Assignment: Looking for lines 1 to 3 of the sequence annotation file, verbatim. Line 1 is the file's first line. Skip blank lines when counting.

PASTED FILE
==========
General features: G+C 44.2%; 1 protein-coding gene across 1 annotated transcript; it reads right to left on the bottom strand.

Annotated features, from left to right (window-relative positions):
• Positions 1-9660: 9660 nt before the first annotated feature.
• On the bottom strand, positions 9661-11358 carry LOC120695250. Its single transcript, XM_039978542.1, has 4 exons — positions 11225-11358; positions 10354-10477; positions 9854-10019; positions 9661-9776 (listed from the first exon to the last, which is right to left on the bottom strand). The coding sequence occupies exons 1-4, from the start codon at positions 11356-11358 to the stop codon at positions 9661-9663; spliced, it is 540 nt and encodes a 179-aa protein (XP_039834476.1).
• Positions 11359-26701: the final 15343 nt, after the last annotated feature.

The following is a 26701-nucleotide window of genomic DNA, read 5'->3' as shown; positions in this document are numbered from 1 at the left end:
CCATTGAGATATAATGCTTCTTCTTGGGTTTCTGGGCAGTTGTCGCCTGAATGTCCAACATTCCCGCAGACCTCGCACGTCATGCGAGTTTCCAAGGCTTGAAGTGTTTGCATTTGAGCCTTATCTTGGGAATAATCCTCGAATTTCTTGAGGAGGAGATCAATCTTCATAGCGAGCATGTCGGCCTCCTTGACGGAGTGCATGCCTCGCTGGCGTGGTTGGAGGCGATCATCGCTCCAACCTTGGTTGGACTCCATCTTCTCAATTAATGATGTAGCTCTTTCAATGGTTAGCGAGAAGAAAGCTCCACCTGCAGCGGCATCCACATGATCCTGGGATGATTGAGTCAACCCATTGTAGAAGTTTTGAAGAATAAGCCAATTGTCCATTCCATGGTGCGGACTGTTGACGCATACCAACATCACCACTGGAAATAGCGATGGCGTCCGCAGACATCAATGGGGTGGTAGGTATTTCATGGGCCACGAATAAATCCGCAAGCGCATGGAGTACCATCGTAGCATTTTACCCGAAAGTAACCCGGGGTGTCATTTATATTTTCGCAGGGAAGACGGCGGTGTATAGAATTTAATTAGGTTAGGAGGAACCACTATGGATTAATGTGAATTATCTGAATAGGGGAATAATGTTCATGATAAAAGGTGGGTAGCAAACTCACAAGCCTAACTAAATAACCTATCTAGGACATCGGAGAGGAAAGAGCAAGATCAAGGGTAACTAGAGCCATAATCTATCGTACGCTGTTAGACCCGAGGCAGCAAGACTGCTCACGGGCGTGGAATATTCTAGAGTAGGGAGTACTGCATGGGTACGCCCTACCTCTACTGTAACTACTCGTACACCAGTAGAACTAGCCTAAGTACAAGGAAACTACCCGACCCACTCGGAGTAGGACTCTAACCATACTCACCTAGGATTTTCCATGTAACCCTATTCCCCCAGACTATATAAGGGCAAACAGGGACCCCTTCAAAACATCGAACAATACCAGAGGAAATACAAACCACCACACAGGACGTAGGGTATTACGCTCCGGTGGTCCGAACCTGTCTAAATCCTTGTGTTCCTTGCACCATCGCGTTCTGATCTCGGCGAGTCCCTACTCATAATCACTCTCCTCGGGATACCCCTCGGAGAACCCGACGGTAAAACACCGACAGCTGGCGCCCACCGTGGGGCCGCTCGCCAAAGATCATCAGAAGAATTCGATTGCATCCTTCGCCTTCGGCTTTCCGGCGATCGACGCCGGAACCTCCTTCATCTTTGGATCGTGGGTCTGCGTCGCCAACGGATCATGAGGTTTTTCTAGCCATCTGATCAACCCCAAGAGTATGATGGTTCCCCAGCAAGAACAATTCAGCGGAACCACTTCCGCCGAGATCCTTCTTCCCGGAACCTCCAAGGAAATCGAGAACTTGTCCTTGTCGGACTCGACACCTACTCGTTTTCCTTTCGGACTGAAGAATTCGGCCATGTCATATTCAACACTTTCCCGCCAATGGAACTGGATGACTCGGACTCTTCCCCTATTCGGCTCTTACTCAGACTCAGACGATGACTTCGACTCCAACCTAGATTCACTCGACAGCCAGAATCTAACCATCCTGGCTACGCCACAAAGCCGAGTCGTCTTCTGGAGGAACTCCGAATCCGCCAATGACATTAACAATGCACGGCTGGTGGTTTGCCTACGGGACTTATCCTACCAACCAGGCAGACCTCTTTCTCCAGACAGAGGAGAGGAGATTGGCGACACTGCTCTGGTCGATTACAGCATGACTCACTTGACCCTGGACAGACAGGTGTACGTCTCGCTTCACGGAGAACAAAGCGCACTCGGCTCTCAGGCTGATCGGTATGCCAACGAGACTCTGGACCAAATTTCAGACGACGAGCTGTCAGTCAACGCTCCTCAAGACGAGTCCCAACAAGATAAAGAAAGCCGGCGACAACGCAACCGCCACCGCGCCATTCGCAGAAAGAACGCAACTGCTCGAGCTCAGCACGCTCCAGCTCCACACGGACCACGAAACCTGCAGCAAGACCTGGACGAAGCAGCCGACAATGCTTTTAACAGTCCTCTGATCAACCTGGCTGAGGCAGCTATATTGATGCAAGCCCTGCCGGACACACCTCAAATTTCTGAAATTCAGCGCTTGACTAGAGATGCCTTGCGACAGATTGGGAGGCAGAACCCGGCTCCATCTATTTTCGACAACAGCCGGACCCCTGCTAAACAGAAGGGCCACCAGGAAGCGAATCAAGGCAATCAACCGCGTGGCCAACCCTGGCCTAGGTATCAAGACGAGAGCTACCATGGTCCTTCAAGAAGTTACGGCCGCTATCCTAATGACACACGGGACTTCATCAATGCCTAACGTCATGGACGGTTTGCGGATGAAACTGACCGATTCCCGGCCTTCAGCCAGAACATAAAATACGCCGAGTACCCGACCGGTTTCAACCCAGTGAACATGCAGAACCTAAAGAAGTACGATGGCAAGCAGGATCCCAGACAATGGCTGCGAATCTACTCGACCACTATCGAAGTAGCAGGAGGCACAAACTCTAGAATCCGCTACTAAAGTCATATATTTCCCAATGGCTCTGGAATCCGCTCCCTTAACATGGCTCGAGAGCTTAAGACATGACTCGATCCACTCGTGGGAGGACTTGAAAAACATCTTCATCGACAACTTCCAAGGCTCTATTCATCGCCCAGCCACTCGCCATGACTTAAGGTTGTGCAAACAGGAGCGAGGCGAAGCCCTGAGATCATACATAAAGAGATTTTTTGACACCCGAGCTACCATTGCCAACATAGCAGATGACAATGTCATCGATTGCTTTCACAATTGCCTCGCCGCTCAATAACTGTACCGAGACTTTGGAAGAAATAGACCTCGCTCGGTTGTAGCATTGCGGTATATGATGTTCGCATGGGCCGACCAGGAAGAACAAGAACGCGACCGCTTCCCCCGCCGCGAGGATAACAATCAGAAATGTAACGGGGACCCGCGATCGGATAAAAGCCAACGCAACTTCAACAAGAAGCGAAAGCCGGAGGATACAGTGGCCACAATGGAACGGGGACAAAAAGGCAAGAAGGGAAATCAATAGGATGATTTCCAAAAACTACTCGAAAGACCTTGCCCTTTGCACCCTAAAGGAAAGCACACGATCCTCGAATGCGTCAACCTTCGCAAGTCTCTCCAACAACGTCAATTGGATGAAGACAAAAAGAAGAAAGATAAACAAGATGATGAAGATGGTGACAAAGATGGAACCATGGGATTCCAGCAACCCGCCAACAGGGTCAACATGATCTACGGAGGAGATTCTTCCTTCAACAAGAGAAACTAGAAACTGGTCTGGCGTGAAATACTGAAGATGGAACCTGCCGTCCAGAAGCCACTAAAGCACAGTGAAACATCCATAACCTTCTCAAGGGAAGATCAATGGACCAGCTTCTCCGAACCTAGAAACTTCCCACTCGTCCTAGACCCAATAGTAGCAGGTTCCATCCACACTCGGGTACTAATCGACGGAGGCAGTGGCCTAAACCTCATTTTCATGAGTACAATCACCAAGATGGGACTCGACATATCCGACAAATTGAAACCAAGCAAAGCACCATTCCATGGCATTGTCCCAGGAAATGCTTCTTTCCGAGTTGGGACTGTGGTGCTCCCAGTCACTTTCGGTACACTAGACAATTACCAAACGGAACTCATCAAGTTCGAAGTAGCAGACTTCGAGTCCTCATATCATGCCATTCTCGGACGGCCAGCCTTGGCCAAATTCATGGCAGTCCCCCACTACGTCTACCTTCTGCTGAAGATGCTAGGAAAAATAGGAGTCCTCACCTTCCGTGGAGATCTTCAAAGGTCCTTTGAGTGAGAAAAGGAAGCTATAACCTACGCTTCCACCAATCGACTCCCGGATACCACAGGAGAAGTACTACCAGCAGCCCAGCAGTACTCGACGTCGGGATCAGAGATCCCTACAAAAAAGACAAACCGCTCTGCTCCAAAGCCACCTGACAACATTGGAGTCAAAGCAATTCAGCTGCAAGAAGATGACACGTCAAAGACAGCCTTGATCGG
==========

General features: G+C 44.2%; 1 protein-coding gene across 1 annotated transcript; it reads right to left on the bottom strand.

Annotated features, from left to right (window-relative positions):
• Positions 1-9660: 9660 nt before the first annotated feature.